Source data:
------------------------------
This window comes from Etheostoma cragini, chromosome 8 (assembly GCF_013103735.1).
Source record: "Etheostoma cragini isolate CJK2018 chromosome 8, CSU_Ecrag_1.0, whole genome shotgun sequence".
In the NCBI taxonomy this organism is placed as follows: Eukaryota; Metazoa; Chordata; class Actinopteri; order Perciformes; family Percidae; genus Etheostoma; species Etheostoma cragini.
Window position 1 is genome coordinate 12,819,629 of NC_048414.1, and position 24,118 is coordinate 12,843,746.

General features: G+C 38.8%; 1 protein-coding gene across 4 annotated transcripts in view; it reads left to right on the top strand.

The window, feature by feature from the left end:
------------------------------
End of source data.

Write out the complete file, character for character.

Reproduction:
This window comes from Etheostoma cragini, chromosome 8 (assembly GCF_013103735.1).
Source record: "Etheostoma cragini isolate CJK2018 chromosome 8, CSU_Ecrag_1.0, whole genome shotgun sequence".
In the NCBI taxonomy this organism is placed as follows: Eukaryota; Metazoa; Chordata; class Actinopteri; order Perciformes; family Percidae; genus Etheostoma; species Etheostoma cragini.
Window position 1 is genome coordinate 12,819,629 of NC_048414.1, and position 24,118 is coordinate 12,843,746.

General features: G+C 38.8%; 1 protein-coding gene across 4 annotated transcripts in view; it reads left to right on the top strand.

The window, feature by feature from the left end: